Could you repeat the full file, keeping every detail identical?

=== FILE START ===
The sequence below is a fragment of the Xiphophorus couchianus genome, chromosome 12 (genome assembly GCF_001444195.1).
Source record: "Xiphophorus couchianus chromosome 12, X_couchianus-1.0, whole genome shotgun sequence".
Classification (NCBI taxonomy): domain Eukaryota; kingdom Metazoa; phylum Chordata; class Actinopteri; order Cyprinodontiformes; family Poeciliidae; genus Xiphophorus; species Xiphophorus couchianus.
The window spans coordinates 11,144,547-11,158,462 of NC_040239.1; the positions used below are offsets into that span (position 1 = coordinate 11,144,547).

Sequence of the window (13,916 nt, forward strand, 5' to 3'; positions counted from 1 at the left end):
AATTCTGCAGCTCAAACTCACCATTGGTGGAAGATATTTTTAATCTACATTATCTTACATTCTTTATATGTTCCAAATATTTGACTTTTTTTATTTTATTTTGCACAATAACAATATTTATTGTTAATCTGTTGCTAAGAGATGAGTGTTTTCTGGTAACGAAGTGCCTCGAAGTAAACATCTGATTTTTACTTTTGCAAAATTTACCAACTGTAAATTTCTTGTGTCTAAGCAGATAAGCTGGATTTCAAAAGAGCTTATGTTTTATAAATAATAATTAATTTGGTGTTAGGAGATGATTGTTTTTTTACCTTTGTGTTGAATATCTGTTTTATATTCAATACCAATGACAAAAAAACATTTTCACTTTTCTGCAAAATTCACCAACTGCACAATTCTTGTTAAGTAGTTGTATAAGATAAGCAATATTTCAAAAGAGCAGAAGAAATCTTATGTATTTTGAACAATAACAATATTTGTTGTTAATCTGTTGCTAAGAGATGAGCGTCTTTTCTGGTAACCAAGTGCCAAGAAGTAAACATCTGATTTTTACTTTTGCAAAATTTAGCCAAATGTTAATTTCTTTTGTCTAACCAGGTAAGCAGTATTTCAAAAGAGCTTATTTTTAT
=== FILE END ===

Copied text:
The sequence below is a fragment of the Xiphophorus couchianus genome, chromosome 12 (genome assembly GCF_001444195.1).
Source record: "Xiphophorus couchianus chromosome 12, X_couchianus-1.0, whole genome shotgun sequence".
Classification (NCBI taxonomy): domain Eukaryota; kingdom Metazoa; phylum Chordata; class Actinopteri; order Cyprinodontiformes; family Poeciliidae; genus Xiphophorus; species Xiphophorus couchianus.
The window spans coordinates 11,144,547-11,158,462 of NC_040239.1; the positions used below are offsets into that span (position 1 = coordinate 11,144,547).

Sequence of the window (13,916 nt, forward strand, 5' to 3'; positions counted from 1 at the left end):
AATTCTGCAGCTCAAACTCACCATTGGTGGAAGATATTTTTAATCTACATTATCTTACATTCTTTATATGTTCCAAATATTTGACTTTTTTTATTTTATTTTGCACAATAACAATATTTATTGTTAATCTGTTGCTAAGAGATGAGTGTTTTCTGGTAACGAAGTGCCTCGAAGTAAACATCTGATTTTTACTTTTGCAAAATTTACCAACTGTAAATTTCTTGTGTCTAAGCAGATAAGCTGGATTTCAAAAGAGCTTATGTTTTATAAATAATAATTAATTTGGTGTTAGGAGATGATTGTTTTTTTACCTTTGTGTTGAATATCTGTTTTATATTCAATACCAATGACAAAAAAACATTTTCACTTTTCTGCAAAATTCACCAACTGCACAATTCTTGTTAAGTAGTTGTATAAGATAAGCAATATTTCAAAAGAGCAGAAGAAATCTTATGTATTTTGAACAATAACAATATTTGTTGTTAATCTGTTGCTAAGAGATGAGCGTCTTTTCTGGTAACCAAGTGCCAAGAAGTAAACATCTGATTTTTACTTTTGCAAAATTTAGCCAAATGTTAATTTCTTTTGTCTAACCAGGTAAGCAGTATTTCAAAAGAGCTTATTTTTAT